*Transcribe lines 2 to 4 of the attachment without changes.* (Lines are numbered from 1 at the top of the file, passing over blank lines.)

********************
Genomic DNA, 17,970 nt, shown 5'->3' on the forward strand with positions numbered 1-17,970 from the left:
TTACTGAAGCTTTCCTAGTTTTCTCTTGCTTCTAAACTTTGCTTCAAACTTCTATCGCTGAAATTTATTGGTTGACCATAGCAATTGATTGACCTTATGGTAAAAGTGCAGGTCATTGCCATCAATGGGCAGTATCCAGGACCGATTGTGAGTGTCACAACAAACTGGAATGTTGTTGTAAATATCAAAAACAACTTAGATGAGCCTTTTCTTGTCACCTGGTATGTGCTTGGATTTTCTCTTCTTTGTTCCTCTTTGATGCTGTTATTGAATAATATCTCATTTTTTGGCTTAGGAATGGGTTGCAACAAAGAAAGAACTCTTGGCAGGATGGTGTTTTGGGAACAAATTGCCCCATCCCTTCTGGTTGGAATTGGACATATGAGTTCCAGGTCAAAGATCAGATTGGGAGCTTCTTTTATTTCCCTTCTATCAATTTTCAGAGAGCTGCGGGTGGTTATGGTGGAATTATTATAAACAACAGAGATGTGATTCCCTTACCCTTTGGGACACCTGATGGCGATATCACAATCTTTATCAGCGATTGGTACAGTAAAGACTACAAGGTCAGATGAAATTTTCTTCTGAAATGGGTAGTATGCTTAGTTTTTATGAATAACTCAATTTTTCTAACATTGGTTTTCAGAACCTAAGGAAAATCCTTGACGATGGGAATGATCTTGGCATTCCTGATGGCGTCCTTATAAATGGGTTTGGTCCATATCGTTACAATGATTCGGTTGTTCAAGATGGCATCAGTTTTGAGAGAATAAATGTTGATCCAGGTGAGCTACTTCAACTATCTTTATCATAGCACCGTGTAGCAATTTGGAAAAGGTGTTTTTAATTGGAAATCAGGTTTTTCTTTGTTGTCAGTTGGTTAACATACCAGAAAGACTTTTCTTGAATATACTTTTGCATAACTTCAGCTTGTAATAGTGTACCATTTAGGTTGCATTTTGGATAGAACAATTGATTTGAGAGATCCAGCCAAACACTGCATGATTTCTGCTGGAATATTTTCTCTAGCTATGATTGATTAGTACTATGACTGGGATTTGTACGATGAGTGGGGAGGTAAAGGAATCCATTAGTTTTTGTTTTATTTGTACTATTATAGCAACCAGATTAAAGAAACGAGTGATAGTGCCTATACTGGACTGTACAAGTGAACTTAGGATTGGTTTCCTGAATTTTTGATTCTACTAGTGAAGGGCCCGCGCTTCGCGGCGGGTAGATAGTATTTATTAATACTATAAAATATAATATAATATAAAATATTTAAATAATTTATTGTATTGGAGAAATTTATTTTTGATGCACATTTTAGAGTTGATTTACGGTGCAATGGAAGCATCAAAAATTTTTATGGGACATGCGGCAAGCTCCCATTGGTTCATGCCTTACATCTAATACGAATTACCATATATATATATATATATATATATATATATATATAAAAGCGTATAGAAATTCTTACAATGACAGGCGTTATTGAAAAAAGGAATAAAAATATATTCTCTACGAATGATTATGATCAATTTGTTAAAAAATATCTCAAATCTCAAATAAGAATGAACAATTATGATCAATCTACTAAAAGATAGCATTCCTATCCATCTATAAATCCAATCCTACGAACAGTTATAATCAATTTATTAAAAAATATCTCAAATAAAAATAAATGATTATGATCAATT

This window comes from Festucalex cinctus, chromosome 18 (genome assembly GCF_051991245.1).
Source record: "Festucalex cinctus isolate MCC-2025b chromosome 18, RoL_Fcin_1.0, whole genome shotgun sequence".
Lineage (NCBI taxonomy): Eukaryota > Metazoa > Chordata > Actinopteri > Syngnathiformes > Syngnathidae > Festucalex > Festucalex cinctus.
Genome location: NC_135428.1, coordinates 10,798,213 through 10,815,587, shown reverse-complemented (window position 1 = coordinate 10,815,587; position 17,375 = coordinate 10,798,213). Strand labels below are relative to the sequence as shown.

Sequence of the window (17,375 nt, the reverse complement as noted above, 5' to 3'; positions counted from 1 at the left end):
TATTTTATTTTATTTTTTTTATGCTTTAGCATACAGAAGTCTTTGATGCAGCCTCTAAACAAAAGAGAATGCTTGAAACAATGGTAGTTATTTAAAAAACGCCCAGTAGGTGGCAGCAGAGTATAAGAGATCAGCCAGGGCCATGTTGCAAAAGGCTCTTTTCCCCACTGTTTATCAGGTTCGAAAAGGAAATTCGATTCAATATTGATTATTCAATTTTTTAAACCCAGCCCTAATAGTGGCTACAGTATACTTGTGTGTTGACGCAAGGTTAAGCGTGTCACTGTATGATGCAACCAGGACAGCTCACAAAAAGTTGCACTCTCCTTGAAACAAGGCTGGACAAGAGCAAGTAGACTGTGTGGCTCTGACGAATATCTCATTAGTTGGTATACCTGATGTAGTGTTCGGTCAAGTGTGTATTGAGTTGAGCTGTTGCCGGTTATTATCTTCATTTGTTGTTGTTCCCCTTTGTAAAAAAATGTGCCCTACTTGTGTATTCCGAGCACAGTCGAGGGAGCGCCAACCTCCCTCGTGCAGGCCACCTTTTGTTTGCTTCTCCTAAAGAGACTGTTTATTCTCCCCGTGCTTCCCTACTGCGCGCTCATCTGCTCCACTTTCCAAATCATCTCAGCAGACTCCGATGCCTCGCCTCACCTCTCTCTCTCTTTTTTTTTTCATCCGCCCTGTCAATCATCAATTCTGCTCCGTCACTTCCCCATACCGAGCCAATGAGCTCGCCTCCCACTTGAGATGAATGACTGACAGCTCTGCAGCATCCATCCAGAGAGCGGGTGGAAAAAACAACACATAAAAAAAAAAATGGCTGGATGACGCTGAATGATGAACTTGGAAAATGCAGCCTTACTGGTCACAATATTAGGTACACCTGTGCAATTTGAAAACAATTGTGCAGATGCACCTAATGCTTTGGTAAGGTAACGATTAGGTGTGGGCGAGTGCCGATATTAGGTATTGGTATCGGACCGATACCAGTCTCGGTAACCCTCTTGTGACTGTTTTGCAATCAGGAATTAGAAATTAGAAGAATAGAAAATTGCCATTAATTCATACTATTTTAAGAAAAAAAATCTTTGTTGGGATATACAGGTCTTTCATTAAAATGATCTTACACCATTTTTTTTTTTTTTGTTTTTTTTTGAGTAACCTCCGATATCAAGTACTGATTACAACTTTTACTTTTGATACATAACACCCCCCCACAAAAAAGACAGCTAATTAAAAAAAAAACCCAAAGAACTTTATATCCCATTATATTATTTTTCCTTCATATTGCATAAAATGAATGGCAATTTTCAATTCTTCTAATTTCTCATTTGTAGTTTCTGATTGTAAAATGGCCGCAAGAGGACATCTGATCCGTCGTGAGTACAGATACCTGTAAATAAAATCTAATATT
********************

TTACTGAAGCTTTCCTAGTTTTCTCTTGCTTCTAAACTTTGCTTCAAACTTCTATCGCTGAAATTTATTGGTTGACCATAGCAATTGATTGACCTTATGGTAAAAGTGCAGGTCATTGCCATCAATGGGCAGTATCCAGGACCGATTGTGAGTGTCACAACAAACTGGAATGTTGTTGTAAATATCAAAAACAACTTAGATGAGCCTTTTCTTGTCACCTGGTATGTGCTTGGATTTTCTCTTCTTTGTTCCTCTTTGATGCTGTTATTGAATAATATCTCATTTTTTGGCTTAGGAATGGGTTGCAACAAAGAAAGAACTCTTGGCAGGATGGTGTTTTGGGAACAAATTGCCCCATCCCTTCTGGTTGGAATTGGACATATGAGTTCCAGGTCAAAGATCAGATTGGGAGCTTCTTTTATTTCCCTTCTATCAATTTTCAGAGAGCTGCGGGTGGTTATGGTGGAATTATTATAAACAACAGAGATGTGATTCCCTTACCCTTTGGGACACCTGATGGCGATATCACAATCTTTATCAGCGATTGGTACAGTAAAGACTACAAGGTCAGATGAAATTTTCTTCTGAAATGGGTAGTATGCTTAGTTTTTATGAATAACTCAATTTTTCTAACATTGGTTTTCAGAACCTAAGGAAAATCCTTGACGATGGGAATGATCTTGGCATTCCTGATGGCGTCCTTATAAATGGGTTTGGTCCATATCGTTACAATGATTCGGTTGTTCAAGATGGCATCAGTTTTGAGAGAATAAATGTTGATCCAGGTGAGCTACTTCAACTATCTTTATCATAGCACCGTGTAGCAATTTGGAAAAGGTGTTTTTAATTGGAAATCAGGTTTTTCTTTGTTGTCAGTTGGTTAACATACCAGAAAGACTTTTCTTGAATATACTTTTGCATAACTTCAGCTTGTAATAGTGTACCATTTAGGTTGCATTTTGGATAGAACAATTGATTTGAGAGATCCAGCCAAACACTGCATGATTTCTGCTGGAATATTTTCTCTAGCTATGATTGATTAGTACTATGACTGGGATTTGTACGATGAGTGGGGAGGTAAAGGAATCCATTAGTTTTTGTTTTATTTGTACTATTATAGCAACCAGATTAAAGAAACGAGTGATAGTGCCTATACTGGACTGTACAAGTGAACTTAGGATTGGTTTCCTGAATTTTTGATTCTACTAGTGAAGGGCCCGCGCTTCGCGGCGGGTAGATAGTATTTATTAATACTATAAAATATAATATAATATAAAATATTTAAATAATTTATTGTATTGGAGAAATTTATTTTTGATGCACATTTTAGAGTTGATTTACGGTGCAATGGAAGCATCAAAAATTTTTATGGGACATGCGGCAAGCTCCCATTGGTTCATGCCTTACATCTAATACGAATTACCATATATATATATATATATATATATATATATATATAAAAGCGTATAGAAATTCTTACAATGACAGGCGTTATTGAAAAAAGGAATAAAAATATATTCTCTACGAATGATTATGATCAATTTGTTAAAAAATATCTCAAATCTCAAATAAGAATGAACAATTATGATCAATCTACTAAAAGATAGCATTCCTATCCATCTATAAATCCAATCCTACGAACAGTTATAATCAATTTATTAAAAAATATCTCAAATAAAAATAAATGATTATGATCAATT

This window comes from Festucalex cinctus, chromosome 18 (genome assembly GCF_051991245.1).
Source record: "Festucalex cinctus isolate MCC-2025b chromosome 18, RoL_Fcin_1.0, whole genome shotgun sequence".